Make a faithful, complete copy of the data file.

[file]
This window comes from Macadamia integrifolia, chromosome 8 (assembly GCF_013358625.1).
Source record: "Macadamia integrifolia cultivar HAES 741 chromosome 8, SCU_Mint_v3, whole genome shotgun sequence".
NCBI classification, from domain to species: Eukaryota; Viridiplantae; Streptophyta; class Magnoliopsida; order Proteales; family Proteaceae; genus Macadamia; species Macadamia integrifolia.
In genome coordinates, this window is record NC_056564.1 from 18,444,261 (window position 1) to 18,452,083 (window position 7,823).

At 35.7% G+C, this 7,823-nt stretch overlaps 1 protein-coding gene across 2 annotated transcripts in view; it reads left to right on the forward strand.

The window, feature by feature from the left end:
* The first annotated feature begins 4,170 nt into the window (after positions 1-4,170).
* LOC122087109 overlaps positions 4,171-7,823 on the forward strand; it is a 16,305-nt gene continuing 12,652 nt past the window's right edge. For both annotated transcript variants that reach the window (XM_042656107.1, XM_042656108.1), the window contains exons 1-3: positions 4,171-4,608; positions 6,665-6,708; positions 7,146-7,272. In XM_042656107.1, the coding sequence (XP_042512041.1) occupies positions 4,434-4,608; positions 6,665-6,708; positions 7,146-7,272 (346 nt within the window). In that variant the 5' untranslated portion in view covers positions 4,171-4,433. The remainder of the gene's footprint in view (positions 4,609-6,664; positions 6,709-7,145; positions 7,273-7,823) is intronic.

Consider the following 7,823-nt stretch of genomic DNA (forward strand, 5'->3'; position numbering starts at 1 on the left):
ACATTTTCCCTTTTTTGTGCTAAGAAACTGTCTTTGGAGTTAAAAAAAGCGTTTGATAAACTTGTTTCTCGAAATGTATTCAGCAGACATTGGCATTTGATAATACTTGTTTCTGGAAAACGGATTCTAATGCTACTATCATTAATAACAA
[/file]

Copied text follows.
This window comes from Macadamia integrifolia, chromosome 8 (assembly GCF_013358625.1).
Source record: "Macadamia integrifolia cultivar HAES 741 chromosome 8, SCU_Mint_v3, whole genome shotgun sequence".
NCBI classification, from domain to species: Eukaryota; Viridiplantae; Streptophyta; class Magnoliopsida; order Proteales; family Proteaceae; genus Macadamia; species Macadamia integrifolia.
In genome coordinates, this window is record NC_056564.1 from 18,444,261 (window position 1) to 18,452,083 (window position 7,823).

At 35.7% G+C, this 7,823-nt stretch overlaps 1 protein-coding gene across 2 annotated transcripts in view; it reads left to right on the forward strand.

The window, feature by feature from the left end:
* The first annotated feature begins 4,170 nt into the window (after positions 1-4,170).
* LOC122087109 overlaps positions 4,171-7,823 on the forward strand; it is a 16,305-nt gene continuing 12,652 nt past the window's right edge. For both annotated transcript variants that reach the window (XM_042656107.1, XM_042656108.1), the window contains exons 1-3: positions 4,171-4,608; positions 6,665-6,708; positions 7,146-7,272. In XM_042656107.1, the coding sequence (XP_042512041.1) occupies positions 4,434-4,608; positions 6,665-6,708; positions 7,146-7,272 (346 nt within the window). In that variant the 5' untranslated portion in view covers positions 4,171-4,433. The remainder of the gene's footprint in view (positions 4,609-6,664; positions 6,709-7,145; positions 7,273-7,823) is intronic.

Consider the following 7,823-nt stretch of genomic DNA (forward strand, 5'->3'; position numbering starts at 1 on the left):
ACATTTTCCCTTTTTTGTGCTAAGAAACTGTCTTTGGAGTTAAAAAAAGCGTTTGATAAACTTGTTTCTCGAAATGTATTCAGCAGACATTGGCATTTGATAATACTTGTTTCTGGAAAACGGATTCTAATGCTACTATCATTAATAACAA